Empty Chair Syndrome

· June 15, 2016
While it’s normally associated with the loss of a loved one through death, empty chair syndrome can also occur among the living as the result of loneliness or abandonment

Empty chair syndrome refers to the feeling that occurs when you lose someone special to you. It could be your partner, a friend, a brother or sister, and so on.

It’s often confused with the sadness of losing someone in general, but it’s called empty chair syndrome because it takes on a special intensity when you should otherwise be celebrating and having fun.

Do not forget to read: Chronic sadness: dysthymia

Empty chair syndrome often appears during certain holiday periods or important dates, such as Christmas, a birthday, or any other time that holds special significance to you.

You’ll notice that empty chair among everyone else and feel a huge vacant space, and the anguish and suffering feels fresh once again.

The empty chair is a silent witness

An empty chair continues to be the manifestation of what or who you were before and no longer are. It’s especially noticeable when you’re surrounded by others, but suddenly realize that someone is missing.

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This strong feeling is part of the grieving process, something that perhaps you’ve experienced before.

When you’re faced with the loss of someone you love you go through a period where you have to learn to live without that person, a time of intense pain.

We recommend: 4 tips to overcome sadness

Grief will continue until you’re able to deal with your loss and return to your normal life without that awful feeling of emptiness.

It’s important to note that empty chair syndrome can occur even if the person you are missing is still alive. It can apply to other kinds of situations, such as loneliness.

When someone leaves you or abandons you, you might also experience empty chair syndrome, although it’s most commonly associated with death.

When you feel alone or lonely and it doesn’t matter how many people are surrounding you, that is empty chair syndrome.

You experience so much, but you’ll overcome it

Although you might only be able to see things through the pain of your sorrow, you still have to face important holidays and times like Christmas – there’s no way to ward off the pain. You must get through the experience, but it too will pass.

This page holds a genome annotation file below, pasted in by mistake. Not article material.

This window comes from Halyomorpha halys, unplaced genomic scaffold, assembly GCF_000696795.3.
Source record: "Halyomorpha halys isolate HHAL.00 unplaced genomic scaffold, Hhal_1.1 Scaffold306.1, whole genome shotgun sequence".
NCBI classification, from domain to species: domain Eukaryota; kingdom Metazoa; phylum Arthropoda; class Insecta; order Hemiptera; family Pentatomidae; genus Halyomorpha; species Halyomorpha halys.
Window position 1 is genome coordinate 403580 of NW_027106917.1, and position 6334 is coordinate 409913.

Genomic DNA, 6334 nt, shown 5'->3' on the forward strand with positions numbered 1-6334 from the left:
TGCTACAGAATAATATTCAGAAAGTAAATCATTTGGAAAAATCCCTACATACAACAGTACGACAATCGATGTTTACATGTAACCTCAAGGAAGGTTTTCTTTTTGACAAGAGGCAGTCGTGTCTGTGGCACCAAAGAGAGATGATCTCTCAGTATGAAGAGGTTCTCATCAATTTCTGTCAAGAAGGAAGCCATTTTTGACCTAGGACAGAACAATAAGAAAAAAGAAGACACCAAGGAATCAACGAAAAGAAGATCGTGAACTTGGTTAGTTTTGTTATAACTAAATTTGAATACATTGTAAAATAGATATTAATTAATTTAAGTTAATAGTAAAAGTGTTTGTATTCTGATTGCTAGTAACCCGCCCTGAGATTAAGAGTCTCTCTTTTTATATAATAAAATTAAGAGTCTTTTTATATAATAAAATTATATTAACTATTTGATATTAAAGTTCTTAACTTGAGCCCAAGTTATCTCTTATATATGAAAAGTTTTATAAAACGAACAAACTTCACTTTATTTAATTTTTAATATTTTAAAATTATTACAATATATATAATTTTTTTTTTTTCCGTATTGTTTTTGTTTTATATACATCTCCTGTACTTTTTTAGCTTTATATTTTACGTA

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To begin with, try following the recommendations below. They might come in handy in the future:

Don’t isolate yourself, and don’t be silent

When you’re suffering from empty chair syndrome you probably don’t want to talk about it, and might turn away from the people who most want to help you. You prefer to suffer in silence.

This is very unhealthy. Try your best to interact with others even when you don’t feel like it, and don’t be afraid to seek help if necessary. Sometimes we just need another person to listen and pay attention to us.

Change the meaning of the empty chair

Things will always mean what you want them to mean. If your empty chair is synonymous with sadness and loss, why not give it a new meaning?

Take a closer look, try to eliminate the negative feelings that you’ve allowed it to take on. Make the chair your friend, not your enemy.

If necessary, ask for help

You might think you can handle anything and that if you don’t solve things on your own, no one will do it for you. But sometimes you need a little extra push or help to move you forward.

Don’t try to self-medicate yourself to alleviate the pain you have inside – only do so at the advice of your doctor. And also try to find other ways to treat your sorrow.

Why not go to a psychologist? These people are experts, professionals of the mind. They’ll help you more than anyone else can, so don’t be afraid to seek help.

See also: How to heal emotional wounds

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It’s important to accept the fact that people are going to come and go from your life, one way or another.

Some will pass away, others will leave you, and still others might hurt you. You have no choice but to accept it all.

Don’t let an empty chair eliminate the joy that makes you feel alive.

No doubt these situations will hurt, because you’re human – you have feelings! But you must learn to accept that things will happen in life that are outside of your own ability to control them.